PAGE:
11. PRIOR J-1 EXCHANGE VISITORS SUBJECT TO THE TWO-YEAR FOREIGN
No person previously admitted to the U.S. as a J-1 exchange visitor or acquiring such status after admission who became subject to the two-year foreign residence requirement may be granted H-1B temporary worker status, a K-1 fiancée visa, L-1 intracompany transferee status, or lawful permanent resident status until the person has either complied with the requirement or received approval of a waiver. In addition, “[a] foreign medical graduate who receives a waiver under Pub. L. 103-416 based on a request by a State Department of Public Health (or equivalent), and changes his or her nonimmigrant classification from J-1 to H-1B, may not apply for permanent residence or for any other change of nonimmigrant classification unless he or she has fulfilled the 3-year employment contract with the health care facility and in the specified HHS-designated shortage area named in the waiver application.”
- INA § 212(a)(1)(A)(i). ↑
- 9 FAM 40.11 N9.1. ↑
- INA § 212(a)(1)(A)(ii). ↑
- INA §212(a)(1)(A)(iii). ↑
- 9 FAM 40.11 N11.2. ↑
- INA §212(a)(1)(A)(iv). ↑
- To be inadmissible based on an admission, a person must voluntarily admit all of the facts which constitute the crime and it must be considered a crime under the laws where it occurred. ↑
- INA §212(a)(2)(A)(i)(I). ↑
- 9 FAM 40.21(a) N2.2. ↑
- INA § 212(a)(2)(A)(i)(II). ↑
- INA § 212(a)(2)(C). ↑
- INA § 212(a)(2)(B). ↑
- INA § 212(a)(2)(D). Vice refers to activities such as gambling, prostitution, and narcotics, and does not encompass a loan shark. Matter of B-, 6 I. & N. Dec. 98 (BIA 1954). See also Matter of A-, 6 I. & N. Dec. 540 (BIA 1955). ↑
- INA § 212(a)(3)(A). ↑
- 9 FAM § 40.31 n.5.3(b). ↑
- 8 C.F.R. § 264.1(f)(8)(ii) ↑
- INA § 212(a)(3)(B)(i). ↑
- INA § 212(a)(3)(C). ↑
- INA § 212(a)(3)(E). ↑
- INA § 212(a)(4). ↑
- INA § 212(a)(4). ↑
- INA § 212(a)(5)(A). ↑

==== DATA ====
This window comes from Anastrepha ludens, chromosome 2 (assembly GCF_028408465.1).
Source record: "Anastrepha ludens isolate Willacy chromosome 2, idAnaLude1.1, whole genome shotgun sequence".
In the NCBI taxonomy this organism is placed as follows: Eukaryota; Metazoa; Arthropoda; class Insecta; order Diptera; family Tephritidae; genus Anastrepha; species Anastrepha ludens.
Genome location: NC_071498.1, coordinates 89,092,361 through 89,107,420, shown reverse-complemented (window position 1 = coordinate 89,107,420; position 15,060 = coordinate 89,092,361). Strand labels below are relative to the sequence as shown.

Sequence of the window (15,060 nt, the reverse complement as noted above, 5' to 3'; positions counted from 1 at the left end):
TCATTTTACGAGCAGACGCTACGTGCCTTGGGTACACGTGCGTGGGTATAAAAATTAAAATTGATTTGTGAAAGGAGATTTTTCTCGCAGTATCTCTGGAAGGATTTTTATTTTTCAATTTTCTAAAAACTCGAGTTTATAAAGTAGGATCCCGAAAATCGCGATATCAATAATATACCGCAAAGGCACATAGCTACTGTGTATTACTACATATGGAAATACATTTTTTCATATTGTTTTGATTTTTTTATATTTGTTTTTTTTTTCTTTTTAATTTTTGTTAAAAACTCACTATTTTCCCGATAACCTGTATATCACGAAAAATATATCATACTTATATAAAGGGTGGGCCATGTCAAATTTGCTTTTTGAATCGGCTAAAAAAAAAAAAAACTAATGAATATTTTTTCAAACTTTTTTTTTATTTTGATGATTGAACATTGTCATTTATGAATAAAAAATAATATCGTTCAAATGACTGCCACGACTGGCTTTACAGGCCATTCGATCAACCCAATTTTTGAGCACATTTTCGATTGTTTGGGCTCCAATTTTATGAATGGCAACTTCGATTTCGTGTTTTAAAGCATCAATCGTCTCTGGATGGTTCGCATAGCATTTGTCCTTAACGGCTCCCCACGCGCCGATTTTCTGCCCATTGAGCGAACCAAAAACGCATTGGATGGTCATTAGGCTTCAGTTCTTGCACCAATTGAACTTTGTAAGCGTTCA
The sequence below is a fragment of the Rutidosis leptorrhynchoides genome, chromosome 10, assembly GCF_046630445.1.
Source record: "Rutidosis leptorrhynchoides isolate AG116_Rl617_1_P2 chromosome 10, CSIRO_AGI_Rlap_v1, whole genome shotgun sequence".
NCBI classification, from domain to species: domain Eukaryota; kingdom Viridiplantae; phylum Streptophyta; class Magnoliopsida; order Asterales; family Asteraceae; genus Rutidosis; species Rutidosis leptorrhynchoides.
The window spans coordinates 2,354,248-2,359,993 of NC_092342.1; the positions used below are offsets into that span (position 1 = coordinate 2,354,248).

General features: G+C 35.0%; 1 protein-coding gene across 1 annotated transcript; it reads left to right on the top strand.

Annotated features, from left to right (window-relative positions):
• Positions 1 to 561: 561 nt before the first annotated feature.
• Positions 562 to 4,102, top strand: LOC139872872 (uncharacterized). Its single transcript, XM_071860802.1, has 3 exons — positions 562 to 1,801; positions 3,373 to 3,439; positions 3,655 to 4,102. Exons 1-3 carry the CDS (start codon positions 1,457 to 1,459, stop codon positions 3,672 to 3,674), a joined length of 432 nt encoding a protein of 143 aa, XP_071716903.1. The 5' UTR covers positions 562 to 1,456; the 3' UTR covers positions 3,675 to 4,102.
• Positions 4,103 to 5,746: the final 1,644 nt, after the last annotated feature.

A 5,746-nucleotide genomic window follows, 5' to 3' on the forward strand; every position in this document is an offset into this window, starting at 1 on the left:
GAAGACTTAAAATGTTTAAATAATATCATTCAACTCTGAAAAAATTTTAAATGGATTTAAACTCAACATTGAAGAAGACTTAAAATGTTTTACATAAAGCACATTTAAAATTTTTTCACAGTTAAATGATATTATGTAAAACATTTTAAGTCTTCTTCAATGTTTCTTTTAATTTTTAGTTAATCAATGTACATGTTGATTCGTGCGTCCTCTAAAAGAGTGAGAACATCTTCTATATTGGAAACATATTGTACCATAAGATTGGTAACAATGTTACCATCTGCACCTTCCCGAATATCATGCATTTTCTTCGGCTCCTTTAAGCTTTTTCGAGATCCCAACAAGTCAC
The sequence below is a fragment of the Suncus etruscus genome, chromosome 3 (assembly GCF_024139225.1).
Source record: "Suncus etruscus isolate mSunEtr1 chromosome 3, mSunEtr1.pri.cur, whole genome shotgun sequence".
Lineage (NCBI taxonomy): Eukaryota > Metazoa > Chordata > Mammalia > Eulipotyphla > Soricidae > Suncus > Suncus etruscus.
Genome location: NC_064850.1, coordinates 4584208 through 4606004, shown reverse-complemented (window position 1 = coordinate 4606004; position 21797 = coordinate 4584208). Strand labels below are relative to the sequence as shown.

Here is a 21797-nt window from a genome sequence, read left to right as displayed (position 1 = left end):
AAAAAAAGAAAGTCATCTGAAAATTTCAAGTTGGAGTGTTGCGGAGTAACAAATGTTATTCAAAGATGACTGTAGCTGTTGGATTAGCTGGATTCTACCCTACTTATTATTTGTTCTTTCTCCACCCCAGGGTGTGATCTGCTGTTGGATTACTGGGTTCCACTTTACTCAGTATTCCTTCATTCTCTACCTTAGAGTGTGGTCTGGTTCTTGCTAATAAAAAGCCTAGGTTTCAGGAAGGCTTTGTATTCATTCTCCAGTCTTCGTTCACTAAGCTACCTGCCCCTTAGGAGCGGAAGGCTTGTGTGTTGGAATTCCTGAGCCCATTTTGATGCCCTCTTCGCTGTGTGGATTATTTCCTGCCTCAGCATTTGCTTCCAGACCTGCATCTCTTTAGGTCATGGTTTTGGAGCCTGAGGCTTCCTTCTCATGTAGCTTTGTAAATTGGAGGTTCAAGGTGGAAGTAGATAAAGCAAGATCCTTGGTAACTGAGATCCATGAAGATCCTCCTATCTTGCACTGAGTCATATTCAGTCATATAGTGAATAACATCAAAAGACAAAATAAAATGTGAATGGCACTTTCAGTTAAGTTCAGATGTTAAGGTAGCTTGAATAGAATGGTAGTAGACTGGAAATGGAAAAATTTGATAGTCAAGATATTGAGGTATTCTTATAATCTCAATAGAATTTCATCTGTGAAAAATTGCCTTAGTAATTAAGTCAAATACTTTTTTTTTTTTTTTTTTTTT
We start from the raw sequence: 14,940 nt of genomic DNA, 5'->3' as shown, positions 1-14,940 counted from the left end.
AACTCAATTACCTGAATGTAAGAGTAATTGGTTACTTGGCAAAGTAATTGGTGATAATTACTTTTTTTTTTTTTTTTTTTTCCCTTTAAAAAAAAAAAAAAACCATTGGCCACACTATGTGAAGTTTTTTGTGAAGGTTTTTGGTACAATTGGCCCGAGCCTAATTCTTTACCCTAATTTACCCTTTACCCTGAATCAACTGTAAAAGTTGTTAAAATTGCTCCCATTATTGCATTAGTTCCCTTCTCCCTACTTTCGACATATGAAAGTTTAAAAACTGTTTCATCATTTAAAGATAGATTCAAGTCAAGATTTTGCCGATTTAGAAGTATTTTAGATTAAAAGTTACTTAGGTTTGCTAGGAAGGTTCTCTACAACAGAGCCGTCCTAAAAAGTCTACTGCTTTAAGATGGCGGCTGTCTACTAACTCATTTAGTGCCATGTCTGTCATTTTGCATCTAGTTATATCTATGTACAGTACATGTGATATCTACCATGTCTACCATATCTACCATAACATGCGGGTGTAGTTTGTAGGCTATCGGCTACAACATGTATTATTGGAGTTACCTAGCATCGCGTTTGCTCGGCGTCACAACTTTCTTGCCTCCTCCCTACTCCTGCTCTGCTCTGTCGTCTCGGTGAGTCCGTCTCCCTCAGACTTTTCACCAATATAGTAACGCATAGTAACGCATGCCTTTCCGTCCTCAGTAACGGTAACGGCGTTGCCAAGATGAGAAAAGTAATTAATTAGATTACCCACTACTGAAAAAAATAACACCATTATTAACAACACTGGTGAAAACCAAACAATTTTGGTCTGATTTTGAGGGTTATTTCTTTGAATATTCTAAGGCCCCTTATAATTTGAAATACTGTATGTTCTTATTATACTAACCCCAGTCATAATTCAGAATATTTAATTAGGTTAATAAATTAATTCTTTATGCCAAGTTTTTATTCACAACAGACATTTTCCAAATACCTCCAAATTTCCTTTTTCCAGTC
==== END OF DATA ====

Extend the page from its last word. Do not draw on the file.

- See 9 FAM § 40.52. ↑
- See ECFMG, Certification and Application Information Booklet 31 (1995). ↑
- See INA § 101(a)(27)(H). ↑
- INA § 212(a)(6)(A)(i). ↑
- INA § 212(a)(6)(B). ↑
- INA § 212(a)(6)(C)(i). ↑
- INA § 212(a)(6)(C)(ii). ↑
- INA § 212(a)(6)(E). ↑
- INA § 212(a)(6)(F)(i). ↑
- INA § 214(l). Similarly, a person who initially enters to attend private school and then transfers to a public school (subject to the exception previously described) is deemed to have violated F-1 status. ↑
- INA § 212(a)(6)(G). ↑
- INA § 212(a)(6)(B), (a)(7)(A). ↑
- INA § 212(a)(7)(B)(i). ↑
- INA § 212(d)(4). ↑
- INA § 212(a)(8)(B). ↑
- See INA §235(b)(1). ↑
- INA § 212(a)(9)(A). ↑
- INA § 212(a)(9)(B)(i)(I). ↑
- INA § 212(a)(9)(B)(i)(II). ↑
- Memo, Pearson, Exec. Assoc. Comm. Field Operations (HQADN 70/21.1.24-P, AD 00-07) (Mar. 3, 2000) at ¶2B, at AILA InfoNet Doc. No. 00030774. ↑
- INA § 212(a)(9)(C). ↑
- INA § 212(a)(10)(A). ↑
- INA § 212(a)(10)(B). ↑
- INA §212(a)(10)(C). ↑
- INA § 212(a)(10)(D). ↑
- INA § 212(a)(10)(E). ↑
- 9 FAM 41.81 N8. ↑
- 8 C.F.R. § 212.7(c)(9)(iii); see 8 C.F.R. § 245.1(c)(2). ↑
I came to America as a tourist, was out of status for 1 year, then got a 2-year conditional green card through marriage to a U.S. citizen. Now, I want to go to my home country for 2 weeks, but I’ll go without my husband. Will it be a problem that my husband cannot come with me? What questions might the officer ask at the airport when I return?
A few preliminary impressions: First, your 1 year out of status before becoming a conditional resident should no longer be a problem since you were subsequently granted conditional resident (CR) status. (Of course, the general rule applies that your status can be rescinded if it was granted based on your misrepresentation of the facts.) Second, make sure you plan to reënter before your CR status expires. Third, a CR can travel without her husband–that in itself presents no risk, but again your CR status was based on evidence that you and your husband have a bona fide relationship, not one entered into solely for immigration purposes, and your status can be rescinded if the grant was due to a misrepresentation as to the validity of the marriage. Read the attached ground of inadmissibility. If any pose a potential problem, consult with an immigration lawyer. If not the only questions you may be asked upon return to the U.S are, “How long were you abroad?”, “What were you doing there?”, and “Welcome home.”